.-= Tom @ Canadian Finance Blog´s last blog ..What is Financial Literacy? Part 2 =-.

  • The LeanLifeCoach

    @Evan – No doubt, but avoiding the subject may prove much more costly; financially and emotionally.

    @ Simple in France – Lucky! You ran away. 🙂 – You make a great point about a third party. For some though, I imagine a third party would make it even more difficult to open up. No doubt each situation is going to be different.

    @ Dr. Dean – 1) This is why I am thinking about it. I saw what happened with grandparents and I want to be a little more prepared. 2) Herein lies my problem. My siblings and I have little chance of agreement. All the more reason to figure it out sooner rather than later. I’m looking forward to seeing what you have!

    @ Tom – I didn’t have that luxury but I did learn from the experience. My kids have been introduced to money discussions since they could talk. Nothing will be taboo in this family.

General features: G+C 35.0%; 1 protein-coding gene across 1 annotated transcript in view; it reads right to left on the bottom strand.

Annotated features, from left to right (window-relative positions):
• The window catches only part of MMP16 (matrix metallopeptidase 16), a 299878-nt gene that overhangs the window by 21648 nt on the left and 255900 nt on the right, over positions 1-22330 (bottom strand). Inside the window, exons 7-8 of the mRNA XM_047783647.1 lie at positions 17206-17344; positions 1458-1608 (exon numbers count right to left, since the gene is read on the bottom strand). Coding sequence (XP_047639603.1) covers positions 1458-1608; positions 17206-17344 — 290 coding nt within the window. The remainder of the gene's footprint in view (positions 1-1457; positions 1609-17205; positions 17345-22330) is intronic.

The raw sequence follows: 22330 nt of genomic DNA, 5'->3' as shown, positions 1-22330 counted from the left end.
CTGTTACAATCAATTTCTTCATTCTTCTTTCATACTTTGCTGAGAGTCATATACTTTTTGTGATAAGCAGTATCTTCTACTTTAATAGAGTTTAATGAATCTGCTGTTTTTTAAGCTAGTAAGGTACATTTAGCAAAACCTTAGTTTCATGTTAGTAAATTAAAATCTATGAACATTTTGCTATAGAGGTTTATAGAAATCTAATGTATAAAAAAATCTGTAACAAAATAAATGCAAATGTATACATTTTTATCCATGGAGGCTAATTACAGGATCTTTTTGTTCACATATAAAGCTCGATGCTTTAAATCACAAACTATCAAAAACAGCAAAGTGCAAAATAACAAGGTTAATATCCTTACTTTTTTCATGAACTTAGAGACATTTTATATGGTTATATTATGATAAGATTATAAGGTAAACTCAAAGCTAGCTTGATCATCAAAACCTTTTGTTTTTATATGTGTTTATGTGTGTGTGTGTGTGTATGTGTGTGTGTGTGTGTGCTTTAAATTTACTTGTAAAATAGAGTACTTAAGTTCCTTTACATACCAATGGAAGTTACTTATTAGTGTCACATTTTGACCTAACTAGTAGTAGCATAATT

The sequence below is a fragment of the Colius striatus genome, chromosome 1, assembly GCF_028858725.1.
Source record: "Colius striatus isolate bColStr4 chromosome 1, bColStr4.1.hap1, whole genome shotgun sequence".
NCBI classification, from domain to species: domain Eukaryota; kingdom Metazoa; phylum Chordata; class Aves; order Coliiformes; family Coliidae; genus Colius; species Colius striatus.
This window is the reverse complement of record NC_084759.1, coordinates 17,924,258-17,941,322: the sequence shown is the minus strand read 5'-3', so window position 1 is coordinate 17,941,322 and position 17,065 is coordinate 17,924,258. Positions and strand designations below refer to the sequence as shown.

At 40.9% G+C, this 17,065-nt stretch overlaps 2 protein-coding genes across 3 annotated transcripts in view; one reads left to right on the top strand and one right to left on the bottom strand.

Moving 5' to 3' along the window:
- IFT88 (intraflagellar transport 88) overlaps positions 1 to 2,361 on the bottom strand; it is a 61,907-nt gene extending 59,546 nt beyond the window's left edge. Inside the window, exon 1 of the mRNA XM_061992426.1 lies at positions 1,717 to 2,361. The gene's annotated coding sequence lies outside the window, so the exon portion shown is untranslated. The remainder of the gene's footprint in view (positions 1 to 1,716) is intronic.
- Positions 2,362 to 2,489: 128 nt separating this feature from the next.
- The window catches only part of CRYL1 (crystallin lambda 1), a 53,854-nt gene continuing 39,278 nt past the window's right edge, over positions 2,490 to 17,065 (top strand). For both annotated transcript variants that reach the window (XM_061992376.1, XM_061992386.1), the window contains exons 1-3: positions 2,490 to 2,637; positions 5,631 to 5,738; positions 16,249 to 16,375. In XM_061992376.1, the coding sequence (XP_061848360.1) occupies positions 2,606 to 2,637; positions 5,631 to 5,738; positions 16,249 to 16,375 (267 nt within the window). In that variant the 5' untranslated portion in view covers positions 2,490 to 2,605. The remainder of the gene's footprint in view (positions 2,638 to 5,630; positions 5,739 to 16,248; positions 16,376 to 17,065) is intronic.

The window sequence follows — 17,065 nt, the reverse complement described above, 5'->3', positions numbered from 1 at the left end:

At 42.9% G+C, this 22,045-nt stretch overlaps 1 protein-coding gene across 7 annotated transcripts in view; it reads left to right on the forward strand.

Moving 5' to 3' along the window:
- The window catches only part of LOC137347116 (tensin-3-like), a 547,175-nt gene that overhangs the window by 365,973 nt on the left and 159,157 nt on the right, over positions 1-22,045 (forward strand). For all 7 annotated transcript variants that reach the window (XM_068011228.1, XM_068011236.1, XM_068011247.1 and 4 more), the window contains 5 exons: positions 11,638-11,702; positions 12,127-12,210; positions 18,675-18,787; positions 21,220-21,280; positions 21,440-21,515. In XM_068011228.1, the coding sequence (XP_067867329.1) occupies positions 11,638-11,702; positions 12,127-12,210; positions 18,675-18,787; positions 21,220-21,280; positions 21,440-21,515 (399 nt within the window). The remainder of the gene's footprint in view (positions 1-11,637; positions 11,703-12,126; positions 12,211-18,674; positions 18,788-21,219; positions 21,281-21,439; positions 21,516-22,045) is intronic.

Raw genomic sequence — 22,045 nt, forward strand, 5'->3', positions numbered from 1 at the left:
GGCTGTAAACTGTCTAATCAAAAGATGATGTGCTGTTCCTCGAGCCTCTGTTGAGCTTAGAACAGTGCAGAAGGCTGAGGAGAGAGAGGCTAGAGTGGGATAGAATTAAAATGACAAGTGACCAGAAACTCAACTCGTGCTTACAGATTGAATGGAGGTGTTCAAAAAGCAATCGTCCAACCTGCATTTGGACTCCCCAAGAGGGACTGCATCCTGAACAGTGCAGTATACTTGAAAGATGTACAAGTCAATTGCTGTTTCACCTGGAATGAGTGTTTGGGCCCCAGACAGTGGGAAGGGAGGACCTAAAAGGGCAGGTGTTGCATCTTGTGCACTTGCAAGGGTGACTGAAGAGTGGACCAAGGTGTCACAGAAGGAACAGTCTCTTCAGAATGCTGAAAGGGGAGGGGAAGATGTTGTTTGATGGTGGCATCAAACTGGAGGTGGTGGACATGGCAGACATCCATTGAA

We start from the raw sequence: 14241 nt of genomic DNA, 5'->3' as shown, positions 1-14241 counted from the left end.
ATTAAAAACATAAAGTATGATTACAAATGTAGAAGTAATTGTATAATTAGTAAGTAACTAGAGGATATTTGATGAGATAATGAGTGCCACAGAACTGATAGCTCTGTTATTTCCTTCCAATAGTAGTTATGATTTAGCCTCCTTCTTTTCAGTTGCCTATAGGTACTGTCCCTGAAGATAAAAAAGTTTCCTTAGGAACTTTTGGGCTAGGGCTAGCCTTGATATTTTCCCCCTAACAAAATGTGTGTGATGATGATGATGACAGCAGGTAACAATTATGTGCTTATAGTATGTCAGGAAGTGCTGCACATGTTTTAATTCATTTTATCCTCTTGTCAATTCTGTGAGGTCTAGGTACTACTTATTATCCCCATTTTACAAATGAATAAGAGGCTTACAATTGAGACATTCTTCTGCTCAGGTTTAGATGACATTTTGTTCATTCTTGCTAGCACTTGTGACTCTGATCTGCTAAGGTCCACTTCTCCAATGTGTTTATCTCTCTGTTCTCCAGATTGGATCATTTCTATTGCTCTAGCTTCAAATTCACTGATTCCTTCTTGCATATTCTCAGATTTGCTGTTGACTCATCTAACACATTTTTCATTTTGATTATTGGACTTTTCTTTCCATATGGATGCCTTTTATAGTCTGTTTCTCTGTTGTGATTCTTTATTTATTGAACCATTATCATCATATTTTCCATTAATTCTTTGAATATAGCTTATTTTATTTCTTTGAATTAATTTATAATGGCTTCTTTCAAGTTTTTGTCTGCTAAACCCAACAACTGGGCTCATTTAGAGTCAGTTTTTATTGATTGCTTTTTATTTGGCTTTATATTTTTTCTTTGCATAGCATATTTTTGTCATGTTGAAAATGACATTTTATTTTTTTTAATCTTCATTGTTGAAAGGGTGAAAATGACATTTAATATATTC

• Thankfully my situation is like Tom’s. My parents are also open with me, and I suspect the fact that I am a “finance guy” also makes it easier.

    @LLC When we have kids they will also be introduced at a very early age. I really wish my parents and my wife’s parents had taught each of us more about money. At this point we have far less debt than both sets of parents. Luckily we’ve been able to share what we’ve learned relatively pain free and they are now working on becoming debt free as well.
    .-= Derek @ ChristianCommonCents´s last blog ..Never Loan Money To Friends and Family =-.